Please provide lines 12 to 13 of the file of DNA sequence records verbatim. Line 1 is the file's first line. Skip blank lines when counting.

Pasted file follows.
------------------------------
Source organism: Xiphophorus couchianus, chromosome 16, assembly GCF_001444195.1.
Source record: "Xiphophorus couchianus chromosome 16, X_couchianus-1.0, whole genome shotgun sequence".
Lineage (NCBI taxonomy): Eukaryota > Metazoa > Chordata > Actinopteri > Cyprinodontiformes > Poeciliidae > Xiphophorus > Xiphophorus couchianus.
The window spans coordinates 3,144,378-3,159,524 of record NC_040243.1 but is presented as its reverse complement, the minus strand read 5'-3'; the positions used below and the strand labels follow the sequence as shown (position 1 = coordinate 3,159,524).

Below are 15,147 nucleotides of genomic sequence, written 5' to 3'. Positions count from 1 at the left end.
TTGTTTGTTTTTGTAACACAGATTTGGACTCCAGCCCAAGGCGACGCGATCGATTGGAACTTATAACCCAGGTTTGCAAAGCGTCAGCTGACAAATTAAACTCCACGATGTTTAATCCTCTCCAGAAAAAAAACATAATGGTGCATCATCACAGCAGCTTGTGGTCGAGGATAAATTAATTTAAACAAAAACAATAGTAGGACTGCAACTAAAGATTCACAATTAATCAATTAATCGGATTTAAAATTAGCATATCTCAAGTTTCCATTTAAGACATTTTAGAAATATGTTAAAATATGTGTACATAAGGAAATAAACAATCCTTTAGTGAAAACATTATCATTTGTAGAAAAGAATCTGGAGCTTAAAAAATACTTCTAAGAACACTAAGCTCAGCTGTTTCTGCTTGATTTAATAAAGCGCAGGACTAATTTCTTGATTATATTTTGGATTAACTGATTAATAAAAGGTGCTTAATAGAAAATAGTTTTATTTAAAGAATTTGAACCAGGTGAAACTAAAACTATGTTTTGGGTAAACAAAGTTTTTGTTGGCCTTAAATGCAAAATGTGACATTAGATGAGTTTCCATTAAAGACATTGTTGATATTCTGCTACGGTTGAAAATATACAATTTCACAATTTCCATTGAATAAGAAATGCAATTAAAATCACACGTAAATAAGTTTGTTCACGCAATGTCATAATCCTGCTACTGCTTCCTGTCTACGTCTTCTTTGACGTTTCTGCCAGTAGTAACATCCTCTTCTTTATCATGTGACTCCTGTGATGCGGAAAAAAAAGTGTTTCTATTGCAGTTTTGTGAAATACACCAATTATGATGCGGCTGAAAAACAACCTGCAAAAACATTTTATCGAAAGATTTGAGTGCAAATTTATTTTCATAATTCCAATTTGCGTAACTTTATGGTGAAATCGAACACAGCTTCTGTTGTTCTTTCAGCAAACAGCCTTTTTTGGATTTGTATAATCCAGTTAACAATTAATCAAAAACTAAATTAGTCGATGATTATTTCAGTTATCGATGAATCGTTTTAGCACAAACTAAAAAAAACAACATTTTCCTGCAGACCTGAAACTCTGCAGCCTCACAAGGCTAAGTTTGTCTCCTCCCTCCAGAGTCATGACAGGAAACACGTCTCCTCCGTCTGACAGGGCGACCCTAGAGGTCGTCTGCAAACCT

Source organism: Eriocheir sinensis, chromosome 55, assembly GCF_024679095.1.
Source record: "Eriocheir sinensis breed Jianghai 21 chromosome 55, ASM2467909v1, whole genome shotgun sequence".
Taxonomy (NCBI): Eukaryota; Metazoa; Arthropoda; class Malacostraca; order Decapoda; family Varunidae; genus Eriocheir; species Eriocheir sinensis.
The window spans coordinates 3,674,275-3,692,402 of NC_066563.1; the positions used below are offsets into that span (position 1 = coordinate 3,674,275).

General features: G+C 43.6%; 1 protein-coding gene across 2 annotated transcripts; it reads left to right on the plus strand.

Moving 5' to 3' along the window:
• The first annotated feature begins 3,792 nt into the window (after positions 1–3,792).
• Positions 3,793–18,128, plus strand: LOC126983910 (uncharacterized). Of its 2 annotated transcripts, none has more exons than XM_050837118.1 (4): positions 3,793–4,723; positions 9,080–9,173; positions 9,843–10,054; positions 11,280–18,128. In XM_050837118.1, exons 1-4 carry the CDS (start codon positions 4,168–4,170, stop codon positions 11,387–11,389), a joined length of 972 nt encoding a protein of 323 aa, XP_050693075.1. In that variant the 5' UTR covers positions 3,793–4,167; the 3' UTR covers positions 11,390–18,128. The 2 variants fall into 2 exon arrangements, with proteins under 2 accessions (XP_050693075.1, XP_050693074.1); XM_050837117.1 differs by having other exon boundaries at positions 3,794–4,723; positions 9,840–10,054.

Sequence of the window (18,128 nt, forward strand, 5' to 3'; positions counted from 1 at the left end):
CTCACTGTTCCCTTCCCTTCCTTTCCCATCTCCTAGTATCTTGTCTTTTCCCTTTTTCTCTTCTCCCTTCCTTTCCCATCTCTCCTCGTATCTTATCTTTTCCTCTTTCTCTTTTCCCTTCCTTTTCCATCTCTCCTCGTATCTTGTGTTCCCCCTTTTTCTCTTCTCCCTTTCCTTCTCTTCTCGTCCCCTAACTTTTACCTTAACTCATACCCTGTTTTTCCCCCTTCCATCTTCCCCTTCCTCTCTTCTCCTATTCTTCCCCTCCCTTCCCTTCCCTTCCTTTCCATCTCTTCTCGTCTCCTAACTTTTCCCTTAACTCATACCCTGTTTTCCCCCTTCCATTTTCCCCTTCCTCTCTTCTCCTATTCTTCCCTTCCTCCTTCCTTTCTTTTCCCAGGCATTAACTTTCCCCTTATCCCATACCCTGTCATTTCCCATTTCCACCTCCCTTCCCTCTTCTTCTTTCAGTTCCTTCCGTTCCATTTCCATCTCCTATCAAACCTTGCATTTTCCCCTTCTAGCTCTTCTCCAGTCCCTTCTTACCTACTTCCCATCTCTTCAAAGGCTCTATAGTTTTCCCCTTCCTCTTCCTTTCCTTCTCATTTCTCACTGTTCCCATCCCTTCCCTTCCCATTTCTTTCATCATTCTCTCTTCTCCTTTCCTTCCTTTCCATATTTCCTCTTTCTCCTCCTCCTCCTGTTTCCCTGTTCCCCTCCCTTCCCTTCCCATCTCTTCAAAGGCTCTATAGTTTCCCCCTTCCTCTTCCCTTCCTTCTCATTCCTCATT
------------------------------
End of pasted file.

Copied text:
Moving 5' to 3' along the window:
• The first annotated feature begins 3,792 nt into the window (after positions 1–3,792).